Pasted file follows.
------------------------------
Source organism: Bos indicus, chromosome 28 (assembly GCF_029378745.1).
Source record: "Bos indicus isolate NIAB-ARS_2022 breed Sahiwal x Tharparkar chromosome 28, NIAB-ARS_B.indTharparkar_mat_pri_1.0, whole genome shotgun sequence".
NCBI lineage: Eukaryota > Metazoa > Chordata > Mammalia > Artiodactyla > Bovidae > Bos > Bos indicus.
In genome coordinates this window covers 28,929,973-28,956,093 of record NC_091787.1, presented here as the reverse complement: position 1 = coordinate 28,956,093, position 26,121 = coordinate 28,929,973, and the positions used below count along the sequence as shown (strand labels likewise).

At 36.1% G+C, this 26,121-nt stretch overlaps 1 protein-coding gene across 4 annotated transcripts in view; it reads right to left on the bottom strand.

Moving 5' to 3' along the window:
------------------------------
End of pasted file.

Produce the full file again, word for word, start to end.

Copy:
Source organism: Bos indicus, chromosome 28 (assembly GCF_029378745.1).
Source record: "Bos indicus isolate NIAB-ARS_2022 breed Sahiwal x Tharparkar chromosome 28, NIAB-ARS_B.indTharparkar_mat_pri_1.0, whole genome shotgun sequence".
NCBI lineage: Eukaryota > Metazoa > Chordata > Mammalia > Artiodactyla > Bovidae > Bos > Bos indicus.
In genome coordinates this window covers 28,929,973-28,956,093 of record NC_091787.1, presented here as the reverse complement: position 1 = coordinate 28,956,093, position 26,121 = coordinate 28,929,973, and the positions used below count along the sequence as shown (strand labels likewise).

At 36.1% G+C, this 26,121-nt stretch overlaps 1 protein-coding gene across 4 annotated transcripts in view; it reads right to left on the bottom strand.

Moving 5' to 3' along the window: